Given the opaque governance style of the regime, we can assume that it has abandoned its initial plan to create the Food Security Corporation (FSC) - a proposal we opposed, which would have been empowered to manage "all freed surplus land" presumably meaning virgin land as well as land lying fallow.  In the absence of a blueprint or public debate of this extremely important policy initiative, the citizenry can only speculate as to what was meant by the proposal.

In spite of the scanty information on the proposal outside of the imprecise announcement made by Jammeh's former Secretary General (Momodou Sabally) during a political tour of the provinces, we wrote two Open Letters to the International Fund for Agriculture Development (IFAD) a leading investor in the sector.  The first, laying our case for opposing the proposal we believe would have threatened the traditional tenure system that has served the country well for centuries and the second drawing IFAD's attention to Jammeh's unethical methods of acquiring land from rural communities. We will continue to monitor the situation to see whether the new corporation will be given similar mandate.

Back to this year's marketing arrangements - why are the farmers not being prepared for the season? Senegal is expected to produce one million tons and has guaranteed its farmers a producer price of CFA 200 per kg.  SONACOS, the government buying agency is expected to purchase a third i.e about 300,000 tons with the remaining 700,000 to be purchased by private buyers including Chinese buyers.  These announcements were made over a month ago and the marketing campaign in Senegal has already started while the Jammeh regime procrastinates.

What is incomprehensible is the lackadaisical approach adopted by the Jammeh regime in managing a sector that is the single biggest foreign exchange earner, at a time when the economy is already on life support and needs resuscitation.  What is likely to happen instead is the meager groundnut crop will find its way across the border where the market condition are more favorable to the Gambian farmers, including the payment of their crop in cash as opposed to the credit buying that is the standard practice of the bankrupt GGC now NFSMC.  This scenario will only exacerbate and already dire economic condition.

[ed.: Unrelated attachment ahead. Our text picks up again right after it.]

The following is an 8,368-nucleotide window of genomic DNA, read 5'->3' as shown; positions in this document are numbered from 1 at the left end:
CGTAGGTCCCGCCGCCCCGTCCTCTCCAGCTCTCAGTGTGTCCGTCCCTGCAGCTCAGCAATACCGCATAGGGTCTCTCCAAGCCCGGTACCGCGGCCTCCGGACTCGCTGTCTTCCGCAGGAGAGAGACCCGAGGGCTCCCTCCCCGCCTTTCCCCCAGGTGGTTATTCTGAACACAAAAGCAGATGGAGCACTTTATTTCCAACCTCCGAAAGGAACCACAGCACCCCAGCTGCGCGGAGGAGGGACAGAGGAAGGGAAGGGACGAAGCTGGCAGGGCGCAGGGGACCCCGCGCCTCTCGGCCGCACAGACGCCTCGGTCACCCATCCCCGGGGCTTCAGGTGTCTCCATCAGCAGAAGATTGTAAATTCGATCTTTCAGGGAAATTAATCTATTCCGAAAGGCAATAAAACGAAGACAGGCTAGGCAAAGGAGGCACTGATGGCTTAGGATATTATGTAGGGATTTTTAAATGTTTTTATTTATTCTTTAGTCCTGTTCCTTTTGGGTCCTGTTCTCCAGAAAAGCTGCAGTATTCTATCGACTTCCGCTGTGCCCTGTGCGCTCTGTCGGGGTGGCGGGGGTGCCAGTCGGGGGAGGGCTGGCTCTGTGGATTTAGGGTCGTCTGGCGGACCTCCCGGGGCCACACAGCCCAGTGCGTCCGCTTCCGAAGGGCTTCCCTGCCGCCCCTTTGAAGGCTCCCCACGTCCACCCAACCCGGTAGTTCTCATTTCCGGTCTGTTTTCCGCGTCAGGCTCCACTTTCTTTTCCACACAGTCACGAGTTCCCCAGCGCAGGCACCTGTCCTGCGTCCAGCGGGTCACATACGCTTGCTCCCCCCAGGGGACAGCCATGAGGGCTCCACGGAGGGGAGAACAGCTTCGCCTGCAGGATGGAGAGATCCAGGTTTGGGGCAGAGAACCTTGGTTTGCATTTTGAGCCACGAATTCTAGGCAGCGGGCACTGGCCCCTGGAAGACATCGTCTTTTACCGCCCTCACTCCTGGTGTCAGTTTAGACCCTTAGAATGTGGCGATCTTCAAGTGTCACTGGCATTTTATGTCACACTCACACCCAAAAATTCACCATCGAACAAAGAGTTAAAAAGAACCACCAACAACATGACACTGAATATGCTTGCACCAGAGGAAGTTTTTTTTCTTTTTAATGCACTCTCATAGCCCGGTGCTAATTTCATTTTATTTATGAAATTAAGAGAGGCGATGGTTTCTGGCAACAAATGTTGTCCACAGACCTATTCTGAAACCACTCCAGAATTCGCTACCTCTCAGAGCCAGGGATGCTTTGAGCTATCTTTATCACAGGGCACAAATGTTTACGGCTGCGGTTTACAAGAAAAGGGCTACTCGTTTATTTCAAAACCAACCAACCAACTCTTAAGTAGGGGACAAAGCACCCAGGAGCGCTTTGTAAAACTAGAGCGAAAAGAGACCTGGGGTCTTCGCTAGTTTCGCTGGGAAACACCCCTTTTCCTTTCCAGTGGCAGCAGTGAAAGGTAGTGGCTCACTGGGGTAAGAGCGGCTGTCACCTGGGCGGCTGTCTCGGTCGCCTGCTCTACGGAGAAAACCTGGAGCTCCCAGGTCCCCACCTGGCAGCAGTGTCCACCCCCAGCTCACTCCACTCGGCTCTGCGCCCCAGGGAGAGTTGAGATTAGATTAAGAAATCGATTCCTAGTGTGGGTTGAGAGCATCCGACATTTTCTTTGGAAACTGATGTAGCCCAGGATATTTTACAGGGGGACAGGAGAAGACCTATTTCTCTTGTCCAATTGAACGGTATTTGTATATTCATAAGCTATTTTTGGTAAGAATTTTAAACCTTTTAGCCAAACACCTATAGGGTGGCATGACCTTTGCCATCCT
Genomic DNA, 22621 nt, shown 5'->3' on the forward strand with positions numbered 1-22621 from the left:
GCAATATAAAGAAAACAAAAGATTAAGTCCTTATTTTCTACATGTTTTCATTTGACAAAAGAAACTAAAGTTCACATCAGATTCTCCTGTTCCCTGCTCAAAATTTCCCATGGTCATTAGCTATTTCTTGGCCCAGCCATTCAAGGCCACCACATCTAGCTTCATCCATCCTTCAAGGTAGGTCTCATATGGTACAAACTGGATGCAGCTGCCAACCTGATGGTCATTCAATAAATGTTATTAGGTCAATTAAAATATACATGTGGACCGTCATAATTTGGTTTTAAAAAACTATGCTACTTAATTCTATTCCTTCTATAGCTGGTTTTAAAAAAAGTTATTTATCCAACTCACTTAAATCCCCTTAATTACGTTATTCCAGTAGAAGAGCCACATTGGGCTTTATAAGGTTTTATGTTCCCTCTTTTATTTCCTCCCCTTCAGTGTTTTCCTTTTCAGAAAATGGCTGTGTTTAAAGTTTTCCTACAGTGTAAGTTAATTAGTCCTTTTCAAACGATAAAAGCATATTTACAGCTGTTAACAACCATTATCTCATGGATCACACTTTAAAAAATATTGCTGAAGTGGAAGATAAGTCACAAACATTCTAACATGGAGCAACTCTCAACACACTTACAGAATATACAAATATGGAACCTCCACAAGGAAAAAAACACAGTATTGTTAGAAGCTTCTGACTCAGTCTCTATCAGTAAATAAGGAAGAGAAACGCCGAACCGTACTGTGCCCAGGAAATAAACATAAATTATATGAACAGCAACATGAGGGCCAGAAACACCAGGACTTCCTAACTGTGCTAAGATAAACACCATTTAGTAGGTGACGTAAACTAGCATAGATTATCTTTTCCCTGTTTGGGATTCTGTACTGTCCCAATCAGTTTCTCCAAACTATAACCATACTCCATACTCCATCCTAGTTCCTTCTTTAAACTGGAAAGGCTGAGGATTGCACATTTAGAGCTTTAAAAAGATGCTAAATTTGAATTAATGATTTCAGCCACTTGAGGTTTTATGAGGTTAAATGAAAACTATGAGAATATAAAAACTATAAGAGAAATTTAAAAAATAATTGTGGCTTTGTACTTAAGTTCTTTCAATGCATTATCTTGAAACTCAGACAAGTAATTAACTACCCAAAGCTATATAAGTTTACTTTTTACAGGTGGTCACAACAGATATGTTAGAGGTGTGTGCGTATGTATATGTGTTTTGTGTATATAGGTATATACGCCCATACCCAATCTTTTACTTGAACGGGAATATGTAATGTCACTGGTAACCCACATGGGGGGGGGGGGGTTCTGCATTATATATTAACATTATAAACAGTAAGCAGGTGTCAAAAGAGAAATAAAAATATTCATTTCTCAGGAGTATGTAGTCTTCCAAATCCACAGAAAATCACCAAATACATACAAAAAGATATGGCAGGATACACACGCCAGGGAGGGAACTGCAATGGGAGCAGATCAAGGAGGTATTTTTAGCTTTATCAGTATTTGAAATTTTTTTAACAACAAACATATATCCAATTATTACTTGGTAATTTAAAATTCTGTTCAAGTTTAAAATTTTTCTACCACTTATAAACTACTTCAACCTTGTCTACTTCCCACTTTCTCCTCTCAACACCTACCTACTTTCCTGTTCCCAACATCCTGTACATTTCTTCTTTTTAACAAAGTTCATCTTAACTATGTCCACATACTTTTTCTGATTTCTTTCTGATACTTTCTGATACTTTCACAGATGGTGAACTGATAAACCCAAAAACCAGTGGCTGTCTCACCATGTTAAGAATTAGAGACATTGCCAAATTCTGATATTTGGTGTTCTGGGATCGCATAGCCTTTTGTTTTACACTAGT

We hope the Minister of Finance will use the occasion of presenting his 2016 Budget to include in his speech the mandate of the new NFSMC, inform the farmers the producer price they should expect from their toil as well as the marketing arrangements for the upcoming season.  The regime owes the Gambian farmer, at least, that much.

Gambia's groundnut sub-sector in rapid decline - Re-publication

Groundnut farmer in The Gambia
We've decided to re-publish a series of blog posts on the state of Gambian agriculture in general and, the groundnut sub-sector in particular, given recent developments in the plight of the Gambian groundnut farmers who cannot sell their groundnuts for cash.  And those who have "sold" their produce have done so on credit with little hope of receiving their money from the GGC.  This blog post was first published in November, 2016 

Groundnut production in The Gambia took a nosedive during the 2013/14 season, from a projected tonnage of 40,000 to a little over 30,000 tons, which resulted in the Gambia Groundnut Corporation (GGC) coming under heavy criticism for its overall marketing strategy.

With the increased scrutiny of the GGC and its financial viability put into question - it's considered a financially bankrupt entity by many -  the 2014/15 groundnut tonnage purchased by the agency has not been made public despite many requests.

The guesstimate is that less than 20,000 tons was purchased due to lack of adequate financial resources of the GGC.

Indications from farmers are that this year's harvest will be poor due to equally poor rainfall patter, and if the prediction holds, it is going to add to the financial woes of the Jammeh regime.

If the bad harvest prediction holds, it will be coming at the heels of another bad season projected for the tourism sector which is the second foreign exchange earner, after agriculture.  Tourism is beginning to recover after the EBOLA scare that devastated the sector resulting in 60% reduction in tourists visitors.  This is further bad news for a regime that is already on the ropes for its poor human rights record, persistent mismanagement of the economy and a high level corruption.

As the principal groundnut marketing agency, the GGC's absence from the 3-day stakeholders' workshop held in Jenoi in preparation for the buying season expected to start in the next few weeks.

The absence of the GGC, now subsumed, according to official announcement, into a new agency called the National Food Security, Processing and Marketing Agency is instructive of the lack of direction and the general state of flux of the Jammeh regime that is drowning in corruption and incompetence.